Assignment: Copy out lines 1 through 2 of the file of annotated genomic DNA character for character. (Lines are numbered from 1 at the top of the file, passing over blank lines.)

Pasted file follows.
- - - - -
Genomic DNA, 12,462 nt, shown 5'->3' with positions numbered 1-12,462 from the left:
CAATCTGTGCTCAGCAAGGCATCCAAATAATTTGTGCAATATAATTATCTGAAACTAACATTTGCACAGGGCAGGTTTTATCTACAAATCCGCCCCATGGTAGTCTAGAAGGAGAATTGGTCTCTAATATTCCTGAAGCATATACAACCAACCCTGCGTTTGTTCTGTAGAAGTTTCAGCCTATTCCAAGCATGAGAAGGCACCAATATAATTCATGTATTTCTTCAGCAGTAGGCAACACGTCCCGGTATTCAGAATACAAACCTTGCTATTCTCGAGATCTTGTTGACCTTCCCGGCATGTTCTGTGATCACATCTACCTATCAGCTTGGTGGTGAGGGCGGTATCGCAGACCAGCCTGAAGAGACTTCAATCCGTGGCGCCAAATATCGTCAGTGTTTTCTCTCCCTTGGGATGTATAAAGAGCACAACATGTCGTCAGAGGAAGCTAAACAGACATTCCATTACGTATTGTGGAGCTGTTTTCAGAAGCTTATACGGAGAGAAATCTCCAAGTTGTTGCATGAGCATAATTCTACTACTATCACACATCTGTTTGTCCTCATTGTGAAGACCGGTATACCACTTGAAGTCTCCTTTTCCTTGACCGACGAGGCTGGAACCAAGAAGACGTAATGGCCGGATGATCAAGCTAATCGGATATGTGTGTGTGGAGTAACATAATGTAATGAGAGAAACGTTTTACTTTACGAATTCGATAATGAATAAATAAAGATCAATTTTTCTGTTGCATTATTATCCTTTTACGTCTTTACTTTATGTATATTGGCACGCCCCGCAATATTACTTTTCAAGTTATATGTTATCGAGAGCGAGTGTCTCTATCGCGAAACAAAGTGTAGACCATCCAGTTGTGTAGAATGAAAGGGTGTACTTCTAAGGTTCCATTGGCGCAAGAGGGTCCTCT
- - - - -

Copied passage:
Genomic DNA, 12,462 nt, shown 5'->3' with positions numbered 1-12,462 from the left:
CAATCTGTGCTCAGCAAGGCATCCAAATAATTTGTGCAATATAATTATCTGAAACTAACATTTGCACAGGGCAGGTTTTATCTACAAATCCGCCCCATGGTAGTCTAGAAGGAGAATTGGTCTCTAATATTCCTGAAGCATATACAACCAACCCTGCGTTTGTTCTGTAGAAGTTTCAGCCTATTCCAAGCATGAGAAGGCACCAATATAATTCATGTATTTCTTCAGCAGTAGGCAACACGTCCCGGTATTCAGAATACAAACCTTGCTATTCTCGAGATCTTGTTGACCTTCCCGGCATGTTCTGTGATCACATCTACCTATCAGCTTGGTGGTGAGGGCGGTATCGCAGACCAGCCTGAAGAGACTTCAATCCGTGGCGCCAAATATCGTCAGTGTTTTCTCTCCCTTGGGATGTATAAAGAGCACAACATGTCGTCAGAGGAAGCTAAACAGACATTCCATTACGTATTGTGGAGCTGTTTTCAGAAGCTTATACGGAGAGAAATCTCCAAGTTGTTGCATGAGCATAATTCTACTACTATCACACATCTGTTTGTCCTCATTGTGAAGACCGGTATACCACTTGAAGTCTCCTTTTCCTTGACCGACGAGGCTGGAACCAAGAAGACGTAATGGCCGGATGATCAAGCTAATCGGATATGTGTGTGTGGAGTAACATAATGTAATGAGAGAAACGTTTTACTTTACGAATTCGATAATGAATAAATAAAGATCAATTTTTCTGTTGCATTATTATCCTTTTACGTCTTTACTTTATGTATATTGGCACGCCCCGCAATATTACTTTTCAAGTTATATGTTATCGAGAGCGAGTGTCTCTATCGCGAAACAAAGTGTAGACCATCCAGTTGTGTAGAATGAAAGGGTGTACTTCTAAGGTTCCATTGGCGCAAGAGGGTCCTCT